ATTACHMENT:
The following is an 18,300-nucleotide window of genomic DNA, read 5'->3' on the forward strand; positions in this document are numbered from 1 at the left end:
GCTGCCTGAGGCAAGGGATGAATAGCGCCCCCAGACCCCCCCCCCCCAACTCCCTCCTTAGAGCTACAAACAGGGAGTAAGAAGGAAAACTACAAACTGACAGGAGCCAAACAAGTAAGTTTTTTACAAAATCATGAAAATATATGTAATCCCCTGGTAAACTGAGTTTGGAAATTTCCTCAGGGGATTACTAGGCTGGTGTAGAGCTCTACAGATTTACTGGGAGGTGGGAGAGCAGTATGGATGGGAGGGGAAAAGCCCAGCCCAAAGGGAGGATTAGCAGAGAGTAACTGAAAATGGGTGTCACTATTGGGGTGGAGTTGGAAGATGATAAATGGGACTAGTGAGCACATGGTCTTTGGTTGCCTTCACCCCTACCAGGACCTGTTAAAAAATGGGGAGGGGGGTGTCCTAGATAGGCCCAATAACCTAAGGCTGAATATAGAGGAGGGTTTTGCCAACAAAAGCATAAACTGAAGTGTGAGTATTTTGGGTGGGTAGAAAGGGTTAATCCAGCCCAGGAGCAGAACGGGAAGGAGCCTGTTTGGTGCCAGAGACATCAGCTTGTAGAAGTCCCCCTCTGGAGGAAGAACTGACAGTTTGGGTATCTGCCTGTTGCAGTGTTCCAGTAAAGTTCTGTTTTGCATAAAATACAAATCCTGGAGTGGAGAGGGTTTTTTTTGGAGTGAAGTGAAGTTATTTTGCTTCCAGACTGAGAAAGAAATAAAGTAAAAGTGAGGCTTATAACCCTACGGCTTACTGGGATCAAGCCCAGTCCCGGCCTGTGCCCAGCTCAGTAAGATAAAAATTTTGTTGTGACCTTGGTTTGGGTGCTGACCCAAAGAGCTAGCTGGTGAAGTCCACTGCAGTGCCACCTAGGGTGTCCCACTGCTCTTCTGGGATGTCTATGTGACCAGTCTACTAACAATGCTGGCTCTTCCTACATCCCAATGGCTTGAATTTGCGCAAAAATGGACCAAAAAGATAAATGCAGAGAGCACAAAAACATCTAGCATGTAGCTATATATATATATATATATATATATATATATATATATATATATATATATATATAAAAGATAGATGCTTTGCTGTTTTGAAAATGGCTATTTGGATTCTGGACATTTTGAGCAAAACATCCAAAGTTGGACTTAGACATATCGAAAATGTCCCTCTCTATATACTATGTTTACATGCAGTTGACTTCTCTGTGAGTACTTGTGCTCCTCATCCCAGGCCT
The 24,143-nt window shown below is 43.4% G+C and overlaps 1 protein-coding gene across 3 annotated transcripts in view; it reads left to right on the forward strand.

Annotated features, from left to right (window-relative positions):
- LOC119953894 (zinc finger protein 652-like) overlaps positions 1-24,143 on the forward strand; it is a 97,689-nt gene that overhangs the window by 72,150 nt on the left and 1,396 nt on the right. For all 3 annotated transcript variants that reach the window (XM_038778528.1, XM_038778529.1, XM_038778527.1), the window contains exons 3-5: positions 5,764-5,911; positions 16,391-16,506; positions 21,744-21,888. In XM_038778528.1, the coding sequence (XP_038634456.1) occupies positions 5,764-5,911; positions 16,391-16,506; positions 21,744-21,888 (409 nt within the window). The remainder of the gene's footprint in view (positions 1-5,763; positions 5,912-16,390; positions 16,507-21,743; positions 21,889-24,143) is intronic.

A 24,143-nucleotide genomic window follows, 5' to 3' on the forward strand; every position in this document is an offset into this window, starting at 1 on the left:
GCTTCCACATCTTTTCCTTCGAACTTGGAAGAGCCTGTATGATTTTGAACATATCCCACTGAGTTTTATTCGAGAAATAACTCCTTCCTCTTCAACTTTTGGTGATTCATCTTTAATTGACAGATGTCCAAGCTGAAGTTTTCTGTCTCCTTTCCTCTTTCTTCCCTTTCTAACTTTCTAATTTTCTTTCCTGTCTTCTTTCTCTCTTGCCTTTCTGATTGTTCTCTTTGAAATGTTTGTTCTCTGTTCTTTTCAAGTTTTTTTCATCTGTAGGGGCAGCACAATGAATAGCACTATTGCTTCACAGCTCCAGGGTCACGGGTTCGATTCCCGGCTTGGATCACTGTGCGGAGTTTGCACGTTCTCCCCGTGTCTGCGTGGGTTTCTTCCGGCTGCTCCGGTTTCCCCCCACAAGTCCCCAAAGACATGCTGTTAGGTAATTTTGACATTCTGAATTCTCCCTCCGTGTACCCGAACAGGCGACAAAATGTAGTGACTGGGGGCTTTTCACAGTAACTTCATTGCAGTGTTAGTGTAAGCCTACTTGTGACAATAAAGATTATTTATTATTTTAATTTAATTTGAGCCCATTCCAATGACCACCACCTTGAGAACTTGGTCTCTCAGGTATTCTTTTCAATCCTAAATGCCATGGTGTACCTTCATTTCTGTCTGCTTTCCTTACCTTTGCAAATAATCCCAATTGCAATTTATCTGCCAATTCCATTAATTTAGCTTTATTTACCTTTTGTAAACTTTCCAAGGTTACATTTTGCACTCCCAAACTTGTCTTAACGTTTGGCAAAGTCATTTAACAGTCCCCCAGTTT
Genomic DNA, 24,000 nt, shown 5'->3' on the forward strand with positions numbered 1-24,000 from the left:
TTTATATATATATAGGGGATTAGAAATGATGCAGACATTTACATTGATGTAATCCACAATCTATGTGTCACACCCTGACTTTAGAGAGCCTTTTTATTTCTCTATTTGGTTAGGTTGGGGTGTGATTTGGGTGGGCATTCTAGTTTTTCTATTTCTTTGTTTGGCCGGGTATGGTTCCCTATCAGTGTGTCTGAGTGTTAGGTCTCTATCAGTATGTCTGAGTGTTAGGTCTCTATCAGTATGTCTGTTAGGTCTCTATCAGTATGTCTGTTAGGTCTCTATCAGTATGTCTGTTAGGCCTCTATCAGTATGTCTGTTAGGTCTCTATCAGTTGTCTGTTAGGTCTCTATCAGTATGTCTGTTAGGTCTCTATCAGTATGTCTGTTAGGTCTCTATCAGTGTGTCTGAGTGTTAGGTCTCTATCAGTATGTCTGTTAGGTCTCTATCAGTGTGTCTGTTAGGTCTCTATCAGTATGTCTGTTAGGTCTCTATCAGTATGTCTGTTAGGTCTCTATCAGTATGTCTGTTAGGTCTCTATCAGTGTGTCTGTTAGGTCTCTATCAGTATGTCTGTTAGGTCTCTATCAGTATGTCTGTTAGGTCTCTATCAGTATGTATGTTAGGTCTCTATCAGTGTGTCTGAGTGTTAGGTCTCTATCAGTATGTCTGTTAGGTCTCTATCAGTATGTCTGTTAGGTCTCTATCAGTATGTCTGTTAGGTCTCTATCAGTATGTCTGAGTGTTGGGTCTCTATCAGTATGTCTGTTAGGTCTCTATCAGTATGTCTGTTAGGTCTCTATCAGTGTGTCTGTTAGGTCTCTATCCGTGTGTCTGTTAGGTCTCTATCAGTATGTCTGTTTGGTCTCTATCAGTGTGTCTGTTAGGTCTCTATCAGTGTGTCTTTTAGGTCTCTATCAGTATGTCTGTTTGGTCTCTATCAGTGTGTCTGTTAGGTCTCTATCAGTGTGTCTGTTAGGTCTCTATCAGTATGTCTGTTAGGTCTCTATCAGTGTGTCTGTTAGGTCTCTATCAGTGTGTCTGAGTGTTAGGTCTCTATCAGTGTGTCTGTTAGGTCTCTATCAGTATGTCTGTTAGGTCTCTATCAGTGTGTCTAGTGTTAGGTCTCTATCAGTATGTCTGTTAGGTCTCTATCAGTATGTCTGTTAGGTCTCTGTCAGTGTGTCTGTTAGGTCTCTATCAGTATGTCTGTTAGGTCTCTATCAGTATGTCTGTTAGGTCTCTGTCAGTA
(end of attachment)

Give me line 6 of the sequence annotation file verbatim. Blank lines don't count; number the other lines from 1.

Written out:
A 24,143-nucleotide genomic window follows, 5' to 3' on the forward strand; every position in this document is an offset into this window, starting at 1 on the left: